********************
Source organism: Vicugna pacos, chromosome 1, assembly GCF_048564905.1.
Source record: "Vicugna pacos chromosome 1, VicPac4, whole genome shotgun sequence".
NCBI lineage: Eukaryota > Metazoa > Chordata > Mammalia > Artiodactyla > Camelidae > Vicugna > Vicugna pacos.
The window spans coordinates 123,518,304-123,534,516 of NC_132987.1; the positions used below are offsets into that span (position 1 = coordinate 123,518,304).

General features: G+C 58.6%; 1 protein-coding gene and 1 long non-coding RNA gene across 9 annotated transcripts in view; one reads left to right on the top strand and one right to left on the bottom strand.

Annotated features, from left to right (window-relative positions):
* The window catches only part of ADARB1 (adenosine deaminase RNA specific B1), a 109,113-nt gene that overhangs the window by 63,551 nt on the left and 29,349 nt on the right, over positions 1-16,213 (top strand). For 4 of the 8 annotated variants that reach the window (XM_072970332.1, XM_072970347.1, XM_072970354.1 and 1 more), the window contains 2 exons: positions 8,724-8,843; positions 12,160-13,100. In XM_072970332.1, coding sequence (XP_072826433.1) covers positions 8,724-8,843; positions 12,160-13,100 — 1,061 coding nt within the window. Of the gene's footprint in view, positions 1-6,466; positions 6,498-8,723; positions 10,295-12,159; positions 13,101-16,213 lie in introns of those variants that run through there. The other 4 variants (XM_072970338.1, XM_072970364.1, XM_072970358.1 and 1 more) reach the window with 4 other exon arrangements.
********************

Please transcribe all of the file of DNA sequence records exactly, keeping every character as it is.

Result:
Source organism: Vicugna pacos, chromosome 1, assembly GCF_048564905.1.
Source record: "Vicugna pacos chromosome 1, VicPac4, whole genome shotgun sequence".
NCBI lineage: Eukaryota > Metazoa > Chordata > Mammalia > Artiodactyla > Camelidae > Vicugna > Vicugna pacos.
The window spans coordinates 123,518,304-123,534,516 of NC_132987.1; the positions used below are offsets into that span (position 1 = coordinate 123,518,304).

General features: G+C 58.6%; 1 protein-coding gene and 1 long non-coding RNA gene across 9 annotated transcripts in view; one reads left to right on the top strand and one right to left on the bottom strand.

Annotated features, from left to right (window-relative positions):
* The window catches only part of ADARB1 (adenosine deaminase RNA specific B1), a 109,113-nt gene that overhangs the window by 63,551 nt on the left and 29,349 nt on the right, over positions 1-16,213 (top strand). For 4 of the 8 annotated variants that reach the window (XM_072970332.1, XM_072970347.1, XM_072970354.1 and 1 more), the window contains 2 exons: positions 8,724-8,843; positions 12,160-13,100. In XM_072970332.1, coding sequence (XP_072826433.1) covers positions 8,724-8,843; positions 12,160-13,100 — 1,061 coding nt within the window. Of the gene's footprint in view, positions 1-6,466; positions 6,498-8,723; positions 10,295-12,159; positions 13,101-16,213 lie in introns of those variants that run through there. The other 4 variants (XM_072970338.1, XM_072970364.1, XM_072970358.1 and 1 more) reach the window with 4 other exon arrangements.